At a glance, TriggerBox might look like another standard email remarketing tool.
But this one carries a very specific slant — one that cofounder Ryan Lloyd says is “like having a salesperson sitting at the top of the search results page.”
“The Google Review is an underutilized marketing tool,” he explains. “It affects SEO, but more importantly it affects conversion rate.”
This was a lesson that he learned, interestingly enough, while running a Pedal Pub operation in Milwaukee. If you’ve spent any time in Downtown Minneapolis during the summer, you’ve seen these parties-on-wheels scooting about, full of leg-churning drinkers.
Lloyd noticed that positive online reviews were a significant boon for his business, so he teamed up with cofounder Dan Lynch to develop TriggerBox, which went live last month.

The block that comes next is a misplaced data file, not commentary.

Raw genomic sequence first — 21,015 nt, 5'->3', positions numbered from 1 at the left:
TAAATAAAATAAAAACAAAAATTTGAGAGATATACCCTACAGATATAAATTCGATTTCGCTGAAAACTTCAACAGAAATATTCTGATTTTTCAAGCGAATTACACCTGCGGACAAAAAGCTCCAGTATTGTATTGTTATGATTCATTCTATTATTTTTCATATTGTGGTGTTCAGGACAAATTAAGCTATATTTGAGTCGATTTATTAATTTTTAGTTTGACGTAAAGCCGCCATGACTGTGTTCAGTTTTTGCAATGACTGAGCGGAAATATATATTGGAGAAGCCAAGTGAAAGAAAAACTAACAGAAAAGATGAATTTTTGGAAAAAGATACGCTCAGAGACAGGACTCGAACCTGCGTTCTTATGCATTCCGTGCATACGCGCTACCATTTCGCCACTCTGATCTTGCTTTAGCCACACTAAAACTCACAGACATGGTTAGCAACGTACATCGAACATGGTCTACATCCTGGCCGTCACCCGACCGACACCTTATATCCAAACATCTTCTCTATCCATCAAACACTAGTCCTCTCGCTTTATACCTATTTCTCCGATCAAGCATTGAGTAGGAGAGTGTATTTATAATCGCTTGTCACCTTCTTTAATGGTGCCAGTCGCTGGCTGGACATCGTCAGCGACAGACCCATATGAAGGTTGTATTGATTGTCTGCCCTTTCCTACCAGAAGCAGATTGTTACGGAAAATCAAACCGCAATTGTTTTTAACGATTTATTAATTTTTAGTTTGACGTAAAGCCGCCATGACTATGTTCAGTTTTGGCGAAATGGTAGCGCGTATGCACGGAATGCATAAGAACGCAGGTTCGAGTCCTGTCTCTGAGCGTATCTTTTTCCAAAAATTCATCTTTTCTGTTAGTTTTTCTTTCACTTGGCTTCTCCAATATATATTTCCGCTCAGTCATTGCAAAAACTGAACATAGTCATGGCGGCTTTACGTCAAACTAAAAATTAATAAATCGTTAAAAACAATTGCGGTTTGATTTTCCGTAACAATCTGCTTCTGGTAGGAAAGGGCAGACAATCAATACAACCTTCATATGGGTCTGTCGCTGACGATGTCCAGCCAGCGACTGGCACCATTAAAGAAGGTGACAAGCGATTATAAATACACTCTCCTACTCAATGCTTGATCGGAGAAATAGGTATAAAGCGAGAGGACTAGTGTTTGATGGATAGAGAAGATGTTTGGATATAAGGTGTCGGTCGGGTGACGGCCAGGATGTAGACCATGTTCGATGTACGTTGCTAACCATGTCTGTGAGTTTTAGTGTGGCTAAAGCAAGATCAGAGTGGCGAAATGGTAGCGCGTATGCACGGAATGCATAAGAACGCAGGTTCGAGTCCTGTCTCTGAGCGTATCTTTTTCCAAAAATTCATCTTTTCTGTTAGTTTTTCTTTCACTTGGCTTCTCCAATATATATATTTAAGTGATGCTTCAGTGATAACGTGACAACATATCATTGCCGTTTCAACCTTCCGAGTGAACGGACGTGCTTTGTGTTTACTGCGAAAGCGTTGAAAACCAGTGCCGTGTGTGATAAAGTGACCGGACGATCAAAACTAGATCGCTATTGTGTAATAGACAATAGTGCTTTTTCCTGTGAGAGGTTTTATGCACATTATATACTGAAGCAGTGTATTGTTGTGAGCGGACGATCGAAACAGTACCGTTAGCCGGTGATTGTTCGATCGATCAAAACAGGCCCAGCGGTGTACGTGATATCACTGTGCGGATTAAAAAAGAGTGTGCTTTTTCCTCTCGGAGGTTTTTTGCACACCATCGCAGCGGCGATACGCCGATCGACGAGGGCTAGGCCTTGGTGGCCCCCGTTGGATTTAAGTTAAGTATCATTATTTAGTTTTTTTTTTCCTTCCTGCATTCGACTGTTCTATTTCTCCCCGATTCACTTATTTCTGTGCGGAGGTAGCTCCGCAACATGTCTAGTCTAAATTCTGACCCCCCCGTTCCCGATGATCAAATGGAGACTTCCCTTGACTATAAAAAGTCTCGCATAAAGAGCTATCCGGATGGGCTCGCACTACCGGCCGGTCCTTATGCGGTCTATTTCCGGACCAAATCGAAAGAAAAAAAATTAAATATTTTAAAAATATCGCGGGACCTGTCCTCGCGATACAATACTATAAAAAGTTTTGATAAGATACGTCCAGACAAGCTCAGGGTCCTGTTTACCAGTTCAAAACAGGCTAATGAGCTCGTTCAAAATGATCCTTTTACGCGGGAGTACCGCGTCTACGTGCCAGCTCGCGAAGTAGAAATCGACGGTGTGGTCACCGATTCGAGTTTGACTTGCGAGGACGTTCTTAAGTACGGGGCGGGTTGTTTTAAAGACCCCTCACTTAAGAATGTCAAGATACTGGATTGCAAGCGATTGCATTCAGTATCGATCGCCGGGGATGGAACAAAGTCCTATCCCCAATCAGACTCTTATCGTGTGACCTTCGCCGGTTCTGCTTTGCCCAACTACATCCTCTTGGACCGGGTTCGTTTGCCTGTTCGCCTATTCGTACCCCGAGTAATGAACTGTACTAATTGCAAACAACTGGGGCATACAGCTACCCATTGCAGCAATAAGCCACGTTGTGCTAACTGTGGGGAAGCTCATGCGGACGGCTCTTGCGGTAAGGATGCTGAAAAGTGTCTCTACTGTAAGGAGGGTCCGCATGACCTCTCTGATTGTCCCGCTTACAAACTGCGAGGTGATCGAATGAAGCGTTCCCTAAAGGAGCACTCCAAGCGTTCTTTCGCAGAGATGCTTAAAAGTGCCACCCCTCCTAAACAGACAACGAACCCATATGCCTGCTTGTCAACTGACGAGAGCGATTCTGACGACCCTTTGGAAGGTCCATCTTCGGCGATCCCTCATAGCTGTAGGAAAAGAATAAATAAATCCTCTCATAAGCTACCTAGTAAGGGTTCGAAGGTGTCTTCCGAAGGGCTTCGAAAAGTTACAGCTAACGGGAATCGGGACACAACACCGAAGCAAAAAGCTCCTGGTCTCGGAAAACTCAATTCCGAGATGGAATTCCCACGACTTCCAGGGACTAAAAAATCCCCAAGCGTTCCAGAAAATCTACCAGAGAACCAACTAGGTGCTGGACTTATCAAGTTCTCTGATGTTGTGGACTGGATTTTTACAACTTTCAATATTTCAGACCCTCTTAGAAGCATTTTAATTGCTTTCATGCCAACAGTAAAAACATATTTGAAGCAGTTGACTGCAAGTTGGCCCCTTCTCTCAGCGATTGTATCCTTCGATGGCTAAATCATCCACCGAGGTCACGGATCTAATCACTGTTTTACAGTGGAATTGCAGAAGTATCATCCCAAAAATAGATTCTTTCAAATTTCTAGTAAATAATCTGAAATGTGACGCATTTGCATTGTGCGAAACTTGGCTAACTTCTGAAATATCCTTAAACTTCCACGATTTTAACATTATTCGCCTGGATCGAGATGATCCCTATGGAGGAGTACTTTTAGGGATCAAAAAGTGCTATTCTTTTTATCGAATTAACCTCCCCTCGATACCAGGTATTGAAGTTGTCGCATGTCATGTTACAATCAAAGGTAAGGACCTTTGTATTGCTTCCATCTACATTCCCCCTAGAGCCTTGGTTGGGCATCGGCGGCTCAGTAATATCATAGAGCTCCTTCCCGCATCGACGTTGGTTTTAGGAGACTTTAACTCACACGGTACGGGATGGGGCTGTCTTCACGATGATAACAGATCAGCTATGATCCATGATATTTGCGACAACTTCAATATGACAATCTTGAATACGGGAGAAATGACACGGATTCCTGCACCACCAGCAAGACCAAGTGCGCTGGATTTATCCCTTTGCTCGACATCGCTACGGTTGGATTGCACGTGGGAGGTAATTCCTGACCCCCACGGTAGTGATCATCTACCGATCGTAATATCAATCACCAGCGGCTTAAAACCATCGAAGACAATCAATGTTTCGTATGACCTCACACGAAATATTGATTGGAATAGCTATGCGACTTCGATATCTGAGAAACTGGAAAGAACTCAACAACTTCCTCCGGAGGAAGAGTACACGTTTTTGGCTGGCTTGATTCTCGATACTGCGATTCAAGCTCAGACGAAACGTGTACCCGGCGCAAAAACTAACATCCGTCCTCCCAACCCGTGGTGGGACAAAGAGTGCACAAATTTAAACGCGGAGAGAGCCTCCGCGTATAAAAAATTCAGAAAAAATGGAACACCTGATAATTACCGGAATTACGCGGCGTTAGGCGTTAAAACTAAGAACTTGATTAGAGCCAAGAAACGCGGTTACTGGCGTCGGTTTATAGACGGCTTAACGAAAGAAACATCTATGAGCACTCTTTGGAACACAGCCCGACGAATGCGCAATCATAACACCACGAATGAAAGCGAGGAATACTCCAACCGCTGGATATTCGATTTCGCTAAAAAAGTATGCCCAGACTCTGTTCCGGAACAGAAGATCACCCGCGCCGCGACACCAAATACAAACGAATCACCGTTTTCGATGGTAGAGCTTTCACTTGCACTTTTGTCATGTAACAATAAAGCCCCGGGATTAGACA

The basic functionality of this software offers the capability to send strategically timed follow-up messages to customers whose emails were captured during the purchase process. Taking that one step further, it’s all about encouraging the recipient to submit an online review.
A company can shoot out a link to any reviewing platform — TripAdvisor, Yelp, Android — but Lloyd heavily advocates sending customers to Google Reviews, pointing out that these results will often show up on the top of a Google search because the engine prioritizes local listings.
Lloyd says that the number of reviews his Pedal Pub business received increased exponentially after he implemented his system, which inspired him to start TriggerBox and take it to market.
In three weeks since launching, the self-funded B2B startup has acquired a “handful” of paying customers, earning revenue through a recurring SaaS model as well as through a partnership with the payment processing provider PaySimple, which delivers a share of credit card transaction fees.
For now, Lloyd’s marketing approach has mostly involved cold calls and emails. He’s focused on acquiring one or two customers in various business verticals so that he can build a collection of case studies and success stories before hitting the market on a larger scale.
In other words, he’s just waiting for the reviews to roll in.